Honda: China Troubles Will Cost Us $1 Billion
The boycott of Japanese goods in China , triggered by a dispute over uninhabited islands in the East China Sea, hit Japanese automakers where it hurts most: In the pocket-book. Honda cut its profit forecast for the fiscal year to March to 375 billion yen ($4.7 billion) from its earlier estimate of 470 billion yen ($5.9 billion), Reuters says.
In September, China sales of Toyota dropped 48.9 percent, those of Honda -40.5 percent, and those of Nissan 35.3 percent. Today, Honda revised its sales forecast down to 4.12 million vehicles from 4.3 million vehicles for the current fiscal, Reuters says.
The Japanese business calendar is the automakers’ biggest enemy. The Japanese fiscal year goes from April 1 to March 31. The boycott started in September, and is expected to be felt for some six month – assuring maximum impact on the books of Japanese automakers. Honda said today they hope things will get back to normal after the February holidays.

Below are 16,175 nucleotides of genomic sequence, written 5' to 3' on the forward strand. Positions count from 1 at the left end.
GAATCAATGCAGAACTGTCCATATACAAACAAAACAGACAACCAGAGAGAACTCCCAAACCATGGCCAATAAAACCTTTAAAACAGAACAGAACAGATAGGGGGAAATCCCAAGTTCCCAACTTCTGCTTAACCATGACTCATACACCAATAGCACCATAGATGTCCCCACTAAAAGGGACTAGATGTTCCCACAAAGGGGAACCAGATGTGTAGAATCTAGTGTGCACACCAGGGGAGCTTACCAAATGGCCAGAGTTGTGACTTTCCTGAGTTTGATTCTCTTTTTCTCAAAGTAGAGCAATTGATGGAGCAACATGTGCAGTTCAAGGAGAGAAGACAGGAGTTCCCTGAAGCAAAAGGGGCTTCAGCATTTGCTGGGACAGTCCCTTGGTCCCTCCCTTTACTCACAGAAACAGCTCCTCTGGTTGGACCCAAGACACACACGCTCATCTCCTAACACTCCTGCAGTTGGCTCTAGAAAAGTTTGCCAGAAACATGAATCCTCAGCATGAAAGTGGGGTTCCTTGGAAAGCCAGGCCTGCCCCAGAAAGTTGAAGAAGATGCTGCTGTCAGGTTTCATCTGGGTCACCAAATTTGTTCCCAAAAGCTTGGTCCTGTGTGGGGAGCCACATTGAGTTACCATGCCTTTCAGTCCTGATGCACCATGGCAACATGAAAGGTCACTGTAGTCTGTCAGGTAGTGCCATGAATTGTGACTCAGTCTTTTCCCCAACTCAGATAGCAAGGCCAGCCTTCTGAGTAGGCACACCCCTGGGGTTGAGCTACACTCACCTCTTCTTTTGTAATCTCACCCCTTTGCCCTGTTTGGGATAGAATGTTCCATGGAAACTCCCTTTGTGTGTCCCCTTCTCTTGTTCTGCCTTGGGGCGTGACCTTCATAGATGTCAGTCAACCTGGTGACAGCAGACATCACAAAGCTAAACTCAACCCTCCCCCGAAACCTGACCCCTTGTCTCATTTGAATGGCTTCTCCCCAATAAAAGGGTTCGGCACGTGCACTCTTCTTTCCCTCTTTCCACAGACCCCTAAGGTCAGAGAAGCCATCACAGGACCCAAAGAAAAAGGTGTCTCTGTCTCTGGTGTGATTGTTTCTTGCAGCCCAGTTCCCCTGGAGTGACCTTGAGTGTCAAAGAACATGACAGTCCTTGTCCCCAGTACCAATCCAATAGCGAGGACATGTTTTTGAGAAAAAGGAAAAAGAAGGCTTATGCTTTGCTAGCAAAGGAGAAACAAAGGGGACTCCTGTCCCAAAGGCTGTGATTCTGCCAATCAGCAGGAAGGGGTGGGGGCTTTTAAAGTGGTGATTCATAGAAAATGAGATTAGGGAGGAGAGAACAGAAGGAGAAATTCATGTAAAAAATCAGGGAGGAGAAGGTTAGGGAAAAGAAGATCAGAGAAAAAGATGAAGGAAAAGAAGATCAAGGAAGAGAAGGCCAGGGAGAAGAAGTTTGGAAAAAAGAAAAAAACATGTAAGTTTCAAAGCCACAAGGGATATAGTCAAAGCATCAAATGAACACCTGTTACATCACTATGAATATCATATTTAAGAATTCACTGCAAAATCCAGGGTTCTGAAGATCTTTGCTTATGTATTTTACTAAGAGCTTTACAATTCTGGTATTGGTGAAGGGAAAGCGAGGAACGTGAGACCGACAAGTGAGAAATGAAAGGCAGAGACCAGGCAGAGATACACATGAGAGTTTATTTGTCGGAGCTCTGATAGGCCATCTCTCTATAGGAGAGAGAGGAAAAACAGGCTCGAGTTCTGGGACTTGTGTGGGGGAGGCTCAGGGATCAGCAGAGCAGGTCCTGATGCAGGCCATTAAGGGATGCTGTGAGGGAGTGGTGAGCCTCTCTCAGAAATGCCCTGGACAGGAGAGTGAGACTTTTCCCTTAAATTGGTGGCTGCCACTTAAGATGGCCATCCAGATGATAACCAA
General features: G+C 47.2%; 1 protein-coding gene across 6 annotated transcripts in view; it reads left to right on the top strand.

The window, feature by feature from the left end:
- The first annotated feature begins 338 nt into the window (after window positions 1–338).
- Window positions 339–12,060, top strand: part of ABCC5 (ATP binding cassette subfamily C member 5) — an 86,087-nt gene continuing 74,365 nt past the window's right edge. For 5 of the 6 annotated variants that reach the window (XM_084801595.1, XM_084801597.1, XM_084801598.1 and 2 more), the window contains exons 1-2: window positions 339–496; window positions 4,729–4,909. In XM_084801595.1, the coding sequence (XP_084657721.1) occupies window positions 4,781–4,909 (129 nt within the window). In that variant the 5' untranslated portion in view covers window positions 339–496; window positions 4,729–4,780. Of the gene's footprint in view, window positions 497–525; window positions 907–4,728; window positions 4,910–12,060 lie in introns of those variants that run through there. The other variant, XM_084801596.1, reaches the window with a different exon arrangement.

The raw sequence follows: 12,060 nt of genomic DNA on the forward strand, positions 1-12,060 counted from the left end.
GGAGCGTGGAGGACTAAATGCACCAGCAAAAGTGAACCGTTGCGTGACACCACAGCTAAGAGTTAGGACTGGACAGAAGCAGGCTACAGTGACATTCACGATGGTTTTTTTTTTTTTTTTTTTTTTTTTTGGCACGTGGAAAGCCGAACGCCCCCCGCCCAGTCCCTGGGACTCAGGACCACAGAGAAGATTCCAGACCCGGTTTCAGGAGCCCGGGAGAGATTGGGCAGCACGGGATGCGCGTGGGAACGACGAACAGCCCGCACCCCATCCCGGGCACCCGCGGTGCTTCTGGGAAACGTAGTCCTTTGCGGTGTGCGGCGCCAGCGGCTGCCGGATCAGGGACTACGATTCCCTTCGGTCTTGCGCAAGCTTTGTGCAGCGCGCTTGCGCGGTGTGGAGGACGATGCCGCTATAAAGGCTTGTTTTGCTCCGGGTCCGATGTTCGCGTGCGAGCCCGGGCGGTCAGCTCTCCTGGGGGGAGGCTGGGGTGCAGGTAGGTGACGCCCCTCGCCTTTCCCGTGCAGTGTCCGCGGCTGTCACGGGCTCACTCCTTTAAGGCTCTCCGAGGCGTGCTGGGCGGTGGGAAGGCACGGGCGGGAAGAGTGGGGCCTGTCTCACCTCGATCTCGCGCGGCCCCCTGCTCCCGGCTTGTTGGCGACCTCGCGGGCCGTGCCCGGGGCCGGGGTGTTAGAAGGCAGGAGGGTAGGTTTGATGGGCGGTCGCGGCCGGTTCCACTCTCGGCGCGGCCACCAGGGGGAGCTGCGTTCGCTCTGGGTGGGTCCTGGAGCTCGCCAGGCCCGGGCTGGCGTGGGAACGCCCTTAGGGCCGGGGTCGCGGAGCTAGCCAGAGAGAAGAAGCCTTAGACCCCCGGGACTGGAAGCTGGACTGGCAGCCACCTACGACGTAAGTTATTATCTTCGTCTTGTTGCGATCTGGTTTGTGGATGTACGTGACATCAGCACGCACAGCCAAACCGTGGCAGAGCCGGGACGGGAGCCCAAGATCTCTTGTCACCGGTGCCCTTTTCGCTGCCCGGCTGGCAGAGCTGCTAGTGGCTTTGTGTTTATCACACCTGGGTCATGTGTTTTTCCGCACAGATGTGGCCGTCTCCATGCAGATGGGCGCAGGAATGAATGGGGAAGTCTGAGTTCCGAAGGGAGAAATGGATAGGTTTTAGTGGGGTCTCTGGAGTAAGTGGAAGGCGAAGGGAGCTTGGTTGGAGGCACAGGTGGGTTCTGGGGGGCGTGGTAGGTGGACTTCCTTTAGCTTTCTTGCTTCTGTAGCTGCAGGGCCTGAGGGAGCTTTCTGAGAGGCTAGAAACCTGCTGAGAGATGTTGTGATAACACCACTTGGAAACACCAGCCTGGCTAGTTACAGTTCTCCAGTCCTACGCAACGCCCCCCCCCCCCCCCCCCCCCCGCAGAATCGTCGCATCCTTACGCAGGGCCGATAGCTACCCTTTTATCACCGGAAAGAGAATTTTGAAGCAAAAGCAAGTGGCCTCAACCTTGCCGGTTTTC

Honda announced quarterly results today. More profit forecasts are expected next week when Toyota and Nissan will present quarterly results on Monday and Tuesday.
Bertel Schmitt comes back to journalism after taking a 35 year break in advertising and marketing. He ran and owned advertising agencies in Duesseldorf, Germany, and New York City. Volkswagen A.G. was Bertel's most important corporate account. Schmitt's advertising and marketing career touched many corners of the industry with a special focus on automotive products and services. Since 2004, he lives in Japan and China with his wife <a href="http://www.tomokoandbertel.com"> Tomoko </a>. Bertel Schmitt is a founding board member of the <a href="http://www.offshoresuperseries.com"> Offshore Super Series </a>, an American offshore powerboat racing organization. He is co-owner of the racing team Typhoon.
More by Bertel Schmitt